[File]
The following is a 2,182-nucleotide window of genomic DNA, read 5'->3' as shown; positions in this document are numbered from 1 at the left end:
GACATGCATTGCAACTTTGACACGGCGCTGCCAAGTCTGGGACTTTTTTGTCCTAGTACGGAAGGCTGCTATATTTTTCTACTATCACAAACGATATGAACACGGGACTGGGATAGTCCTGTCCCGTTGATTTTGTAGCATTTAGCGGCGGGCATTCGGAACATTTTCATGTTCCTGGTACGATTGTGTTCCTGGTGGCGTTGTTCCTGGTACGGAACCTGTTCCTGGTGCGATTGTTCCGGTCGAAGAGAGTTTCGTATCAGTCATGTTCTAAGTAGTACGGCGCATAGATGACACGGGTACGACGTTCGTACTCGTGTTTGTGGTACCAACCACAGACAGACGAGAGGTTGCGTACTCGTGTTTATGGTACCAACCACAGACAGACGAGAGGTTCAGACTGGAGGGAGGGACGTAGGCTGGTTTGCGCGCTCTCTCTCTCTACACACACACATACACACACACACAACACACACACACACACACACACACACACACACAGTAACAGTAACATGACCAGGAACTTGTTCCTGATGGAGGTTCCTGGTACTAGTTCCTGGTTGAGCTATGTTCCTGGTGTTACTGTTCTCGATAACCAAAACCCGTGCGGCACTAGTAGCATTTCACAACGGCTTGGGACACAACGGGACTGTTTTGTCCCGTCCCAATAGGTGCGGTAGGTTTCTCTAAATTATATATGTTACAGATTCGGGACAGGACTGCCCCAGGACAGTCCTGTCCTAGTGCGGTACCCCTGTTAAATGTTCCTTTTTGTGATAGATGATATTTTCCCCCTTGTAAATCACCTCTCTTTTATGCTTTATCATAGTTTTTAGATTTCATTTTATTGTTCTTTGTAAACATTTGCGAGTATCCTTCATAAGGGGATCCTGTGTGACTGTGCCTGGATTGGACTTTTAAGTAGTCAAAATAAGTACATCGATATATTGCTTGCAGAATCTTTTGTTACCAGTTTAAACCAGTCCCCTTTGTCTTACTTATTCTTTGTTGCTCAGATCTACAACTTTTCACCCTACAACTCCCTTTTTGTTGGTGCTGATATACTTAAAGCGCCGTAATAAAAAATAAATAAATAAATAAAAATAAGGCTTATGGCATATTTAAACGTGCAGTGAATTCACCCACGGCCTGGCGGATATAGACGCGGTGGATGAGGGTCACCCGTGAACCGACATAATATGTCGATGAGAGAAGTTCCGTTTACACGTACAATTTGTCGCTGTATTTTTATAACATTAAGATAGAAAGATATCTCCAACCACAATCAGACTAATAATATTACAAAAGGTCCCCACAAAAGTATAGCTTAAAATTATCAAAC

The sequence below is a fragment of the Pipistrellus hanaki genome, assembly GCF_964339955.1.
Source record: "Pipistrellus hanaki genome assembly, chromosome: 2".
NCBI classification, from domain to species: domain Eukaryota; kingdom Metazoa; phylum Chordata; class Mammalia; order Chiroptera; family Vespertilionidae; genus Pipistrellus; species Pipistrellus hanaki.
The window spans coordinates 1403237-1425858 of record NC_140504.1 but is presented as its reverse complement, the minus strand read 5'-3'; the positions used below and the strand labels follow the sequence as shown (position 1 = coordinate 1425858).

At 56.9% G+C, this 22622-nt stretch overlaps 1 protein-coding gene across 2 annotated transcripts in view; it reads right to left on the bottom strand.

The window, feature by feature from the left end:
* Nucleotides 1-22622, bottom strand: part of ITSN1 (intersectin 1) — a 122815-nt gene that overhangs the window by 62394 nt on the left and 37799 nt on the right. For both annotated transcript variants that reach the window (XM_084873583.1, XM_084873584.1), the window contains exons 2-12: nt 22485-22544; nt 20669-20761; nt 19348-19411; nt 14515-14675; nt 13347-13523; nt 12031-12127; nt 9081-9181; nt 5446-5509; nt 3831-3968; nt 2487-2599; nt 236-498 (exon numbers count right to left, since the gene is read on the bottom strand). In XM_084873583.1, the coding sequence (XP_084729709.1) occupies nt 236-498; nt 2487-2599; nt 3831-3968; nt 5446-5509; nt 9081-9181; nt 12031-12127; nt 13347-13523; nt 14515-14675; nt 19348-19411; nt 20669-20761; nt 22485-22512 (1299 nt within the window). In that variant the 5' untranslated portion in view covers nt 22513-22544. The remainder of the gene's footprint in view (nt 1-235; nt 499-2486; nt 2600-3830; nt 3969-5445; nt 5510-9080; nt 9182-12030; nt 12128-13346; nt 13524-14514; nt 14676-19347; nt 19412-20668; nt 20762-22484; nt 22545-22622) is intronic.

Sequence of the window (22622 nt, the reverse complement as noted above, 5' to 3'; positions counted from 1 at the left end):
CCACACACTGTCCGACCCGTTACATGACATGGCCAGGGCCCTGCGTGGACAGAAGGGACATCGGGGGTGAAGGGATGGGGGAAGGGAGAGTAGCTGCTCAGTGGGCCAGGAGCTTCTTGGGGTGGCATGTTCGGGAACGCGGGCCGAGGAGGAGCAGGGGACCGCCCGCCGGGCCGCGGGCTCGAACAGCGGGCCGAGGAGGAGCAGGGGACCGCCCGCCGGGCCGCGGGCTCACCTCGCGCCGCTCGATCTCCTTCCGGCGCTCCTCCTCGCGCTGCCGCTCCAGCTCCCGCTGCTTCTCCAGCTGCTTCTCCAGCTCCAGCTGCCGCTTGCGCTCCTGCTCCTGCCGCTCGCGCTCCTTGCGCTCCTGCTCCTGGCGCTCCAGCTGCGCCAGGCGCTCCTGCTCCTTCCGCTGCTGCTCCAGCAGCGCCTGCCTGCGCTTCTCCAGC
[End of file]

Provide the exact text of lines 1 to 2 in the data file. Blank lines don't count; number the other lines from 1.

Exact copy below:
The following is a 2,182-nucleotide window of genomic DNA, read 5'->3' as shown; positions in this document are numbered from 1 at the left end:
GACATGCATTGCAACTTTGACACGGCGCTGCCAAGTCTGGGACTTTTTTGTCCTAGTACGGAAGGCTGCTATATTTTTCTACTATCACAAACGATATGAACACGGGACTGGGATAGTCCTGTCCCGTTGATTTTGTAGCATTTAGCGGCGGGCATTCGGAACATTTTCATGTTCCTGGTACGATTGTGTTCCTGGTGGCGTTGTTCCTGGTACGGAACCTGTTCCTGGTGCGATTGTTCCGGTCGAAGAGAGTTTCGTATCAGTCATGTTCTAAGTAGTACGGCGCATAGATGACACGGGTACGACGTTCGTACTCGTGTTTGTGGTACCAACCACAGACAGACGAGAGGTTGCGTACTCGTGTTTATGGTACCAACCACAGACAGACGAGAGGTTCAGACTGGAGGGAGGGACGTAGGCTGGTTTGCGCGCTCTCTCTCTCTACACACACACATACACACACACACAACACACACACACACACACACACACACACACACAGTAACAGTAACATGACCAGGAACTTGTTCCTGATGGAGGTTCCTGGTACTAGTTCCTGGTTGAGCTATGTTCCTGGTGTTACTGTTCTCGATAACCAAAACCCGTGCGGCACTAGTAGCATTTCACAACGGCTTGGGACACAACGGGACTGTTTTGTCCCGTCCCAATAGGTGCGGTAGGTTTCTCTAAATTATATATGTTACAGATTCGGGACAGGACTGCCCCAGGACAGTCCTGTCCTAGTGCGGTACCCCTGTTAAATGTTCCTTTTTGTGATAGATGATATTTTCCCCCTTGTAAATCACCTCTCTTTTATGCTTTATCATAGTTTTTAGATTTCATTTTATTGTTCTTTGTAAACATTTGCGAGTATCCTTCATAAGGGGATCCTGTGTGACTGTGCCTGGATTGGACTTTTAAGTAGTCAAAATAAGTACATCGATATATTGCTTGCAGAATCTTTTGTTACCAGTTTAAACCAGTCCCCTTTGTCTTACTTATTCTTTGTTGCTCAGATCTACAACTTTTCACCCTACAACTCCCTTTTTGTTGGTGCTGATATACTTAAAGCGCCGTAATAAAAAATAAATAAATAAATAAAAATAAGGCTTATGGCATATTTAAACGTGCAGTGAATTCACCCACGGCCTGGCGGATATAGACGCGGTGGATGAGGGTCACCCGTGAACCGACATAATATGTCGATGAGAGAAGTTCCGTTTACACGTACAATTTGTCGCTGTATTTTTATAACATTAAGATAGAAAGATATCTCCAACCACAATCAGACTAATAATATTACAAAAGGTCCCCACAAAAGTATAGCTTAAAATTATCAAAC